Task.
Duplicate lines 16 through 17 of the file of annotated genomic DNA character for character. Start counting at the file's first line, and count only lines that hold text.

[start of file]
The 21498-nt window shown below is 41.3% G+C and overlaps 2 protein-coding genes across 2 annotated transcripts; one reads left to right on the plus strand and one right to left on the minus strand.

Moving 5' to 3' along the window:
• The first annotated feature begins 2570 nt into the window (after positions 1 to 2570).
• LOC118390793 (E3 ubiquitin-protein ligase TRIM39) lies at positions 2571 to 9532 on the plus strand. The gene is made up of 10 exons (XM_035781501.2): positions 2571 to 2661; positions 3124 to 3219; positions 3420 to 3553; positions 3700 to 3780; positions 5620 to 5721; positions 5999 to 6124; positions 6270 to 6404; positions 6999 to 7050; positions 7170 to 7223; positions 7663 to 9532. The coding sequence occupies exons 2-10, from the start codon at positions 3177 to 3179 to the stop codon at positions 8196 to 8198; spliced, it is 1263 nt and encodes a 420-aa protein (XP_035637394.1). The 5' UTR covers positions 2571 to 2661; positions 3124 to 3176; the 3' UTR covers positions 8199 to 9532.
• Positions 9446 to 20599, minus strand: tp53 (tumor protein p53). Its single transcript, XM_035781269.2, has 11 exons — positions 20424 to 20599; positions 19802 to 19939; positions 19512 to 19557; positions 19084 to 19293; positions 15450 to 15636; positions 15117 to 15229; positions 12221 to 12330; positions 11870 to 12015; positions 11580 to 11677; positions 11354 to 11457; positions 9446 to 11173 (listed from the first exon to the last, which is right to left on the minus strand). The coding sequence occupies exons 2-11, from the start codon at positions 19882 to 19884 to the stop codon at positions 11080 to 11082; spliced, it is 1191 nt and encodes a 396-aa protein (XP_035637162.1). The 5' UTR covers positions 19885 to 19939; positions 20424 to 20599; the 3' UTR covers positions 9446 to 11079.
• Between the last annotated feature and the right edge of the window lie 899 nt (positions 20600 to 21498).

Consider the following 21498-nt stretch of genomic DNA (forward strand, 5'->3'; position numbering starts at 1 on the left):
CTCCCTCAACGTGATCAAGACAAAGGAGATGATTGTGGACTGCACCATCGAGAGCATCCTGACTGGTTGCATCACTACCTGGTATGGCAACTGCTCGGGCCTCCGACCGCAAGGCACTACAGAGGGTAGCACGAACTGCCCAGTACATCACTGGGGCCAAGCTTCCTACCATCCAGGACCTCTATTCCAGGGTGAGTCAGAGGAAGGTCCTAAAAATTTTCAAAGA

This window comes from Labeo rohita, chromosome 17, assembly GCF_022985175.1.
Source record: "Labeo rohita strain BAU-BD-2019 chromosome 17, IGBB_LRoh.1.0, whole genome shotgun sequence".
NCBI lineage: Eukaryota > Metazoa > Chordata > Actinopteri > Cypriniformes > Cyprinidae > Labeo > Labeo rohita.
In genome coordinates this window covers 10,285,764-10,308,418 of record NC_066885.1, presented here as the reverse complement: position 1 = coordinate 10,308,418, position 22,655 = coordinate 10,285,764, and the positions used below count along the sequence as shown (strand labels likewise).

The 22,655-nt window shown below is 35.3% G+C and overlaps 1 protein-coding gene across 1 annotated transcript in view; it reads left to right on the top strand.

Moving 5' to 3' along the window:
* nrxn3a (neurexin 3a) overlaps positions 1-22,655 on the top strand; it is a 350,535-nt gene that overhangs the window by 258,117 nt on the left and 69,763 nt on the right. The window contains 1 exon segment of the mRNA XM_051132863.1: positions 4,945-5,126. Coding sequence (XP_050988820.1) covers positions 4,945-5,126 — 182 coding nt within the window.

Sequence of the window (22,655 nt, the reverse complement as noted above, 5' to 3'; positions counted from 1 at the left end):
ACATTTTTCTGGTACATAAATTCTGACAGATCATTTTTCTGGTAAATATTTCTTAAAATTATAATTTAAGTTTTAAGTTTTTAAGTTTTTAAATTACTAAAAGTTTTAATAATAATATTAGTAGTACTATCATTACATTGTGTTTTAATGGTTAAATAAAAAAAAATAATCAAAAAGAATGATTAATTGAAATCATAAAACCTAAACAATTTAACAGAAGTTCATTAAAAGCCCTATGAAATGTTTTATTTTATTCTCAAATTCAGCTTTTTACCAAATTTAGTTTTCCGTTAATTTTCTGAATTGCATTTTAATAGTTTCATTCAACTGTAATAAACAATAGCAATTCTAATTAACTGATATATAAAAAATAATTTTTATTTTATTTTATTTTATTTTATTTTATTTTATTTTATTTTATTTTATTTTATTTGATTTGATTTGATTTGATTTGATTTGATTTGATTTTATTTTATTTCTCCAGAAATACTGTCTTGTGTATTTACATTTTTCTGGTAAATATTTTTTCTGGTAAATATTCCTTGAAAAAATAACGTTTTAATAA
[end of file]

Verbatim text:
Sequence of the window (22,655 nt, the reverse complement as noted above, 5' to 3'; positions counted from 1 at the left end):
ACATTTTTCTGGTACATAAATTCTGACAGATCATTTTTCTGGTAAATATTTCTTAAAATTATAATTTAAGTTTTAAGTTTTTAAGTTTTTAAATTACTAAAAGTTTTAATAATAATATTAGTAGTACTATCATTACATTGTGTTTTAATGGTTAAATAAAAAAAAATAATCAAAAAGAATGATTAATTGAAATCATAAAACCTAAACAATTTAACAGAAGTTCATTAAAAGCCCTATGAAATGTTTTATTTTATTCTCAAATTCAGCTTTTTACCAAATTTAGTTTTCCGTTAATTTTCTGAATTGCATTTTAATAGTTTCATTCAACTGTAATAAACAATAGCAATTCTAATTAACTGATATATAAAAAATAATTTTTATTTTATTTTATTTTATTTTATTTTATTTTATTTTATTTTATTTTATTTTATTTGATTTGATTTGATTTGATTTGATTTGATTTGATTTTATTTTATTTCTCCAGAAATACTGTCTTGTGTATTTACATTTTTCTGGTAAATATTTTTTCTGGTAAATATTCCTTGAAAAAATAACGTTTTAATAA